“Good morning, PRIMEates. It’s a lovely day in the greater Philadelphia area. The sun is rising, the birds are annoying the shit out of anyone who wants to sleep in, and I have a date with an indestructible nerd moron whose handler successfully colonized the lucha libre afterlife. Can you believe this guy? Hoyt Williams?”
The old luchador shook his head.
“More like a homeless version of the Buddy Christ. I’ve seen better plastic surgery on the Gabor sisters. That reference might be a little to old for some of our viewers at home. Regardless.”
He took a deep breath and held it for 15 seconds before exhaling.
“There are a lot of people out there who think I’m walking into my death at Culture Shock. That’s fine. Let them think what they want to think. It’s probably Dick Parker or some neckbeard who is fused to his seat at the MGM Grand like someone on My 600-Pound Life grafted to their toilet seat starting those rumors anyway. Is John Boy tough? Yeah. Does he hit like a ton of bricks? Yeah. I felt it firsthand. And Hoyt jabbed my hand so hard my other hand and both feet started bleeding. That shit is crazier than if James Varga was even allowed in the Almasy, let alone if he won it.”
He turns to look out the window momentarily before affixing his focus to his phone-camera.
“All I hear from this camp is ‘Cheap Mask this’ and ‘I haven’t pooped since the Reagan administration and I’m cranky that’ and I’m supposed to think these wannabe Christo-fascists can kill me? Look, John Boy hits hard, and both Williamses and their book-holding jackass on the outside know how to play a numbers game, but you gotta try harder than that to kill me. I stared down Dan Ryan and lived to tell about it, Dan Ryan, the guy whose cardboard cutout causes hushed tones to propagate around the locker room. There’s no one, god or mortal, who hits harder than that guy. I know from experience. But you’ll have to forgive me if you don’t like my wanton dropping of names.”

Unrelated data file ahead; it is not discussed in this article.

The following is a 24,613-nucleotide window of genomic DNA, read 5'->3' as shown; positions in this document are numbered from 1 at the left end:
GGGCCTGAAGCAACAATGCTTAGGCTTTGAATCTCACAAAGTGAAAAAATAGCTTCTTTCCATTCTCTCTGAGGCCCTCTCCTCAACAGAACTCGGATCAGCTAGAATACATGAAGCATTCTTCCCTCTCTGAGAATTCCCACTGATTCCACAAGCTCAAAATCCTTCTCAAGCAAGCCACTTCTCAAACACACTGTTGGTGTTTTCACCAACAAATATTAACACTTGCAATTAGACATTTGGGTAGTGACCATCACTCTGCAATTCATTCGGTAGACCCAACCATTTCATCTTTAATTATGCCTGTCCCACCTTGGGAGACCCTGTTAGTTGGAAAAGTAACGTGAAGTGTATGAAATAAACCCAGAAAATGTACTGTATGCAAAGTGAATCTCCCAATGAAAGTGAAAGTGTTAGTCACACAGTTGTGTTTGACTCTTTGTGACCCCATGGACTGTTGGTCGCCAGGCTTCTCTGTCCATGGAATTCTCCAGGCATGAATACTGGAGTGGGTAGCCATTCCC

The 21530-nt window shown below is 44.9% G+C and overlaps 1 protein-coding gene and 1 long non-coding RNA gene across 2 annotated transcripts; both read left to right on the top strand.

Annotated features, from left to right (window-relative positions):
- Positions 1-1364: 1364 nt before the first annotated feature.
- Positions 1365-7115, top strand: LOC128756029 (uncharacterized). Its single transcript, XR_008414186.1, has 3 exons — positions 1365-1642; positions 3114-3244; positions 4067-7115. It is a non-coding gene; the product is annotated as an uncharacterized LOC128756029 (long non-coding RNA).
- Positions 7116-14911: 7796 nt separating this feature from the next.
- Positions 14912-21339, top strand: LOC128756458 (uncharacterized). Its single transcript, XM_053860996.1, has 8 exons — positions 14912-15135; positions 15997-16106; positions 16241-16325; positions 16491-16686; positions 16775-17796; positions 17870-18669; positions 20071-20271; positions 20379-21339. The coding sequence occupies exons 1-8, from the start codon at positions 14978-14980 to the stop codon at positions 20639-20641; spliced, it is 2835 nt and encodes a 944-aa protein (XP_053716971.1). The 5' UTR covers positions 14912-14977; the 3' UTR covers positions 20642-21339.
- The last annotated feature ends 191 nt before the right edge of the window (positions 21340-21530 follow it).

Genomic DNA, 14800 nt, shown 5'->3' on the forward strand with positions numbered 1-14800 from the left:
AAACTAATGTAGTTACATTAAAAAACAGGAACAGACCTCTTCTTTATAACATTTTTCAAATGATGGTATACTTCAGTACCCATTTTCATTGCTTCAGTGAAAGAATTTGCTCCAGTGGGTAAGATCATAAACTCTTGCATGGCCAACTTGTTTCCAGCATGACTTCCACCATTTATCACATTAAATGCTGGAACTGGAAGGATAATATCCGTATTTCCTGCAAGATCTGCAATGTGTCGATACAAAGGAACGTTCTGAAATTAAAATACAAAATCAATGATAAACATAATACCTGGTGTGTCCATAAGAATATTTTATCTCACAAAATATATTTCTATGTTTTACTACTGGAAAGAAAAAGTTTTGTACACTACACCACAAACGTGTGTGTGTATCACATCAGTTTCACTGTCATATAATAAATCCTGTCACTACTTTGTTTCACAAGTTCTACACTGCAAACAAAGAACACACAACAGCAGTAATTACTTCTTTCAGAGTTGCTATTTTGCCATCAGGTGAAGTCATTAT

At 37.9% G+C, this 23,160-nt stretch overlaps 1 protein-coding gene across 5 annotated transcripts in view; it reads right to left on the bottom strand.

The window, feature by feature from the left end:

He lets out a little snort.
“The point is that I jammed a Game Genie into the cartridge port of this console called life, and I punched in the code for infinite lives. If you think it’ll be as easy as scooping me off a carpet, throwing me down a ramp, and jamming a creepy cane through my hand again, you’re going to find yourself hiring Rudy Giuliani to help you stop the steal after Bolamba raises my hand in victory. I don’t know how I’m going to do it. Actually, scratch that.”
His face lit up.
“I know exactly how I’m going to do it. I’ll be damned if I tell you on a YouTube promo video, but I’ve always liked playing the game ‘How to keep an idiot in suspense.’ Instead this time, it’s four idiots with the combined brainpower that falls short of the walnut-sized supplemental brain in a stegosaurus’ tail. Quadruple the pleasure, octuple the fun, baby. Friday, April 1, at Culture Shock, I don’t need no Personal Jesus. In fact, I am going to blaspheme so hard, the Pharisees are going to want to have me nailed to the cross. I already got the wounds to show for it though. You can’t crucify a sinner twice, and John Boy, you’re going to feel a nasty case of double jeopardy when your post-death mask record falls to 0-2. Catch you on the flipside, dickwads.”
He pressed stop on the video, removed his lucha mask, and revved up the ignition. His final destination for the morning was, where else, the Thomas Holme Apartments to rendezvous with his brother, who was already waiting outside of his building’s main door.
“Yooo bro, good to see that beer didn’t kill ya.”
“Ha, I told you I knew what I was doing. Now, did you get my text from the other day?”
“Yeah. I did. I got them cones all set up in the driveway for agility drills and my bud from the Judge track team is gonna come over and do sprint training. You really think this is gonna work tho?”
“No, I don’t think it’ll work,” the old luchador said wryly. “I believe it’s going to work, without fail.”
Mikey chuckled at his brother, and they walked off to start their morning training.